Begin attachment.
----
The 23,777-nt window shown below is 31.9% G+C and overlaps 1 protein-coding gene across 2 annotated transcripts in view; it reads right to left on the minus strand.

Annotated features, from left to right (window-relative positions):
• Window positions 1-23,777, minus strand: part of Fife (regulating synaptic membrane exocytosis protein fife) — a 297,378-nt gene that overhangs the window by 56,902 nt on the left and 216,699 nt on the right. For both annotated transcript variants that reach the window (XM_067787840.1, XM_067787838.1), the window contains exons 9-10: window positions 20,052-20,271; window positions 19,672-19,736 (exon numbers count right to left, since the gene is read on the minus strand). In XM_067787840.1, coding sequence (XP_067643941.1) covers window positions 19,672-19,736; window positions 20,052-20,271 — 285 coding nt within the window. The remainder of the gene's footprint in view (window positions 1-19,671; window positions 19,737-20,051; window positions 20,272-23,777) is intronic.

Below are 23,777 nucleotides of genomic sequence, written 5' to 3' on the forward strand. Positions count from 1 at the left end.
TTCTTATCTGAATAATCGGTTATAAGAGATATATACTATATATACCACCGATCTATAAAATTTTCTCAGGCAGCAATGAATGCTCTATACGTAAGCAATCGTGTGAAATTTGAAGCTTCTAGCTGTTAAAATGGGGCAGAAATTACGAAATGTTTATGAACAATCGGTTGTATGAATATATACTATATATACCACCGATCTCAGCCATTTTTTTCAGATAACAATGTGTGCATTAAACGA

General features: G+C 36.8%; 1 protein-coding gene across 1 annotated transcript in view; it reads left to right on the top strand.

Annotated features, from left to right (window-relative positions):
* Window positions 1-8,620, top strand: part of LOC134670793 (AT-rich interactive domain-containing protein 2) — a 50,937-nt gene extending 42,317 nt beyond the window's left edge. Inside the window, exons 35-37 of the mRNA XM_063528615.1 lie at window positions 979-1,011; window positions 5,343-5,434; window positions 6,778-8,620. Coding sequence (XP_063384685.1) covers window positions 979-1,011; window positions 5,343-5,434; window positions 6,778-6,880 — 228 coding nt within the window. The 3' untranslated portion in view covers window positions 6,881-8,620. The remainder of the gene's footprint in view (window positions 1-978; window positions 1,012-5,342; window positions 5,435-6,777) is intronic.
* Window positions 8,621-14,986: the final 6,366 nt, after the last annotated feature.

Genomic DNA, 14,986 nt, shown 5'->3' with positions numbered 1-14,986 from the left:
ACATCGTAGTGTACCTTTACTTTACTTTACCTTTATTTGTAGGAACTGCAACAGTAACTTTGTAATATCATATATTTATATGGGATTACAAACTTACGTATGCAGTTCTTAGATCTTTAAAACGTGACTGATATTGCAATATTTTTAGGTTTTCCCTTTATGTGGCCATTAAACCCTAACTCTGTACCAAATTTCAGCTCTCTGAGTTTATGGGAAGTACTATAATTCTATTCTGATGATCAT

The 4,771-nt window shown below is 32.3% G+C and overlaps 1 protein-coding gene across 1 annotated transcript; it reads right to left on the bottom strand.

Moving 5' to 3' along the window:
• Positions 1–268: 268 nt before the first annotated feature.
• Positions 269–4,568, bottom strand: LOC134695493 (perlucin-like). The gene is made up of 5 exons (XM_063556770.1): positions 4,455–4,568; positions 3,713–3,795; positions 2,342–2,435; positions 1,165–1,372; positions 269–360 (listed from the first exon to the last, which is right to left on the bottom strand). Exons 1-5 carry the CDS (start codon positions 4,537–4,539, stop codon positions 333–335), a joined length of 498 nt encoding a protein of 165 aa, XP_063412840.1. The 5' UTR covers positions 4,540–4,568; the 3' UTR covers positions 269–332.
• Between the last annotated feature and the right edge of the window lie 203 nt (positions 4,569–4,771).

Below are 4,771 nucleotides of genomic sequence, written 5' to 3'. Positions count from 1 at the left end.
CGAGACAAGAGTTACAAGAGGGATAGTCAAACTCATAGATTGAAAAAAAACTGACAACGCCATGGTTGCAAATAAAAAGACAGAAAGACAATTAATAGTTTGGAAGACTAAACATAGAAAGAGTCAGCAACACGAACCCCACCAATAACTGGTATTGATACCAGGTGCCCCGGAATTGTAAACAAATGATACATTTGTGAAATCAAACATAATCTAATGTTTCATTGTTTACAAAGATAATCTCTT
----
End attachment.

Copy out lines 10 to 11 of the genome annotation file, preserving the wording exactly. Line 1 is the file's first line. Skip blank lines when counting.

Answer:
Genomic DNA, 14,986 nt, shown 5'->3' with positions numbered 1-14,986 from the left:
ACATCGTAGTGTACCTTTACTTTACTTTACCTTTATTTGTAGGAACTGCAACAGTAACTTTGTAATATCATATATTTATATGGGATTACAAACTTACGTATGCAGTTCTTAGATCTTTAAAACGTGACTGATATTGCAATATTTTTAGGTTTTCCCTTTATGTGGCCATTAAACCCTAACTCTGTACCAAATTTCAGCTCTCTGAGTTTATGGGAAGTACTATAATTCTATTCTGATGATCAT